Nonetheless, India and many other developing countries still need the help of other G20 members in getting tax information exchange agreements, which would help in countering tax evasion. This would include pressuring the International Accounting Standards Board to act seriously on tax dodging. Such actions could then eventually lead to a reduction in the amount of aid required, halting charity and helping developing nations to become financially independent.

The UK itself seems to be unsure where it stands on tax evasion. Furthermore, with George Monbiot's claims that the government are making obscure changes to tax laws to benefit the rich, and Nicholas Shaxon's exposure of the UK's tax haven in the guise of the City of London Corporation, it is hard to imagine that developing nations, including India, will ever see their tax evasion rates decrease.

Liam McLaughlin is a freelance journalist who has also written for Prospect and the Huffington Post. He tweets irregularly @LiamMc108.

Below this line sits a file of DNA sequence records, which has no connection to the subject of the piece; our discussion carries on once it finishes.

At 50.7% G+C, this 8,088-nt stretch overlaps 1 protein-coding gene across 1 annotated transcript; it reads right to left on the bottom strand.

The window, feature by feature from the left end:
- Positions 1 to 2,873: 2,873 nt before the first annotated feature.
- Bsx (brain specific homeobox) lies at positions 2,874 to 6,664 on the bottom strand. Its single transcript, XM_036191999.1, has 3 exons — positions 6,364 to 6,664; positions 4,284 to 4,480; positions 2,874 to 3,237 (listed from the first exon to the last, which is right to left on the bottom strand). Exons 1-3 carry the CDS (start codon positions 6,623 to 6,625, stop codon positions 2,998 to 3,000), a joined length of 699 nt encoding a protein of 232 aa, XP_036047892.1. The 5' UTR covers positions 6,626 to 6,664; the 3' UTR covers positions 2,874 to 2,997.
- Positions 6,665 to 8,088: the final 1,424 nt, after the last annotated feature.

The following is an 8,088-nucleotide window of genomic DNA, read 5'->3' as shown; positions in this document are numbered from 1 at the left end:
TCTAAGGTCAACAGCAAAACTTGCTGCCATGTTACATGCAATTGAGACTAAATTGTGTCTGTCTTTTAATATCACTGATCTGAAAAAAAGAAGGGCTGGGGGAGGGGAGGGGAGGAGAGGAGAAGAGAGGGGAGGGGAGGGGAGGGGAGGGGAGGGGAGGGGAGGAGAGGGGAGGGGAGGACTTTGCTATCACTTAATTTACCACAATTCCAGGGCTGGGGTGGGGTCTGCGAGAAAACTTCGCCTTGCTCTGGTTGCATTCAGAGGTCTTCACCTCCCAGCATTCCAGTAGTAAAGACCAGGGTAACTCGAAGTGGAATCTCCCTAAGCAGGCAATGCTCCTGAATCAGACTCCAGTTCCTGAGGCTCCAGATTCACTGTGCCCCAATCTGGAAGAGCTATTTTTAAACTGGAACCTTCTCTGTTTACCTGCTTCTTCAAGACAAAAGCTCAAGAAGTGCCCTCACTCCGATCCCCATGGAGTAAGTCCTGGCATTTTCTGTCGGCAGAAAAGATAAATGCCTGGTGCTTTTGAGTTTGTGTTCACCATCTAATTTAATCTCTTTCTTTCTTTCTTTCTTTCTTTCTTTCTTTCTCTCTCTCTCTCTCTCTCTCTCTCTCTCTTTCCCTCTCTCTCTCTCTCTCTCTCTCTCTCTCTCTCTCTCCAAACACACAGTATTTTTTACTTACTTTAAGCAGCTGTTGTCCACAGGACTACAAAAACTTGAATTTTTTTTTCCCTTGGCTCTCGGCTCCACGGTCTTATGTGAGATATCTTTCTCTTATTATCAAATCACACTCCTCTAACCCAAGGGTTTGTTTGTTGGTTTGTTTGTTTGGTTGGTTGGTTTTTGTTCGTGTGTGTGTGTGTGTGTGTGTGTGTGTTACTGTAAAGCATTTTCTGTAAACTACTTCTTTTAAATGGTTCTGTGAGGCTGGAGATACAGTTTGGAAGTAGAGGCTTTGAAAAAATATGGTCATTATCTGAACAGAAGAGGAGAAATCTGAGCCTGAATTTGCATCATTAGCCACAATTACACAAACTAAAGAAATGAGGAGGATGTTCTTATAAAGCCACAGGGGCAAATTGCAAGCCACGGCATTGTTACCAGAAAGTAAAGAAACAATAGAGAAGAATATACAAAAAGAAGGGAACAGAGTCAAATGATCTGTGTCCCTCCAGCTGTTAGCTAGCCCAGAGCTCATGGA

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There is nothing compassionate about Britain’s Dickensian tolerance of begging

I was called “heartless” for urging police to refer beggars to support services. But funding drug habits to salve a liberal conscience is the truly cruel approach.

In Rochdale, like many other towns across the country, we’re working hard to support small businesses and make our high streets inviting places for people to visit. So it doesn’t help when growing numbers of aggressive street beggars are becoming a regular fixture on the streets, accosting shoppers.